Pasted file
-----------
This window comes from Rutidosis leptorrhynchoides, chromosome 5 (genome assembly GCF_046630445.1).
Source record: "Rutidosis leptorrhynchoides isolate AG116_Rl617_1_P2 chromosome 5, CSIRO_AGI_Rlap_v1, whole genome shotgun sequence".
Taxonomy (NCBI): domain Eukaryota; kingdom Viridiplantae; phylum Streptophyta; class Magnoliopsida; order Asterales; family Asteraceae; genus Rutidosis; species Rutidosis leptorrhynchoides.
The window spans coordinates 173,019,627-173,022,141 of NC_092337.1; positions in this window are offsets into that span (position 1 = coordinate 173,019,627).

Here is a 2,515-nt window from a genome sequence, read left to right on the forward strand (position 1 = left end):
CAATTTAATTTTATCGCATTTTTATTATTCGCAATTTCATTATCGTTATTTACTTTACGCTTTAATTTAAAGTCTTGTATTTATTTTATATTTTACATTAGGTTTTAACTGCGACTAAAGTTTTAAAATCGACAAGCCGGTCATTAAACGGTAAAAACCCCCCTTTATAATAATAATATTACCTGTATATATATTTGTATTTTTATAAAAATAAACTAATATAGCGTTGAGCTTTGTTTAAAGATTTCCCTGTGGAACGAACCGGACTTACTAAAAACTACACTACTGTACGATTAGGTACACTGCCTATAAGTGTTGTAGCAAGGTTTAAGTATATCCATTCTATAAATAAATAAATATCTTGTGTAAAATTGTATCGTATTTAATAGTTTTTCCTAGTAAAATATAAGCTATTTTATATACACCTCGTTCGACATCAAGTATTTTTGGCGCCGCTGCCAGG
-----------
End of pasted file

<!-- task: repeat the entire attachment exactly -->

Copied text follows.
This window comes from Rutidosis leptorrhynchoides, chromosome 5 (genome assembly GCF_046630445.1).
Source record: "Rutidosis leptorrhynchoides isolate AG116_Rl617_1_P2 chromosome 5, CSIRO_AGI_Rlap_v1, whole genome shotgun sequence".
Taxonomy (NCBI): domain Eukaryota; kingdom Viridiplantae; phylum Streptophyta; class Magnoliopsida; order Asterales; family Asteraceae; genus Rutidosis; species Rutidosis leptorrhynchoides.
The window spans coordinates 173,019,627-173,022,141 of NC_092337.1; positions in this window are offsets into that span (position 1 = coordinate 173,019,627).

Here is a 2,515-nt window from a genome sequence, read left to right on the forward strand (position 1 = left end):
CAATTTAATTTTATCGCATTTTTATTATTCGCAATTTCATTATCGTTATTTACTTTACGCTTTAATTTAAAGTCTTGTATTTATTTTATATTTTACATTAGGTTTTAACTGCGACTAAAGTTTTAAAATCGACAAGCCGGTCATTAAACGGTAAAAACCCCCCTTTATAATAATAATATTACCTGTATATATATTTGTATTTTTATAAAAATAAACTAATATAGCGTTGAGCTTTGTTTAAAGATTTCCCTGTGGAACGAACCGGACTTACTAAAAACTACACTACTGTACGATTAGGTACACTGCCTATAAGTGTTGTAGCAAGGTTTAAGTATATCCATTCTATAAATAAATAAATATCTTGTGTAAAATTGTATCGTATTTAATAGTTTTTCCTAGTAAAATATAAGCTATTTTATATACACCTCGTTCGACATCAAGTATTTTTGGCGCCGCTGCCAGG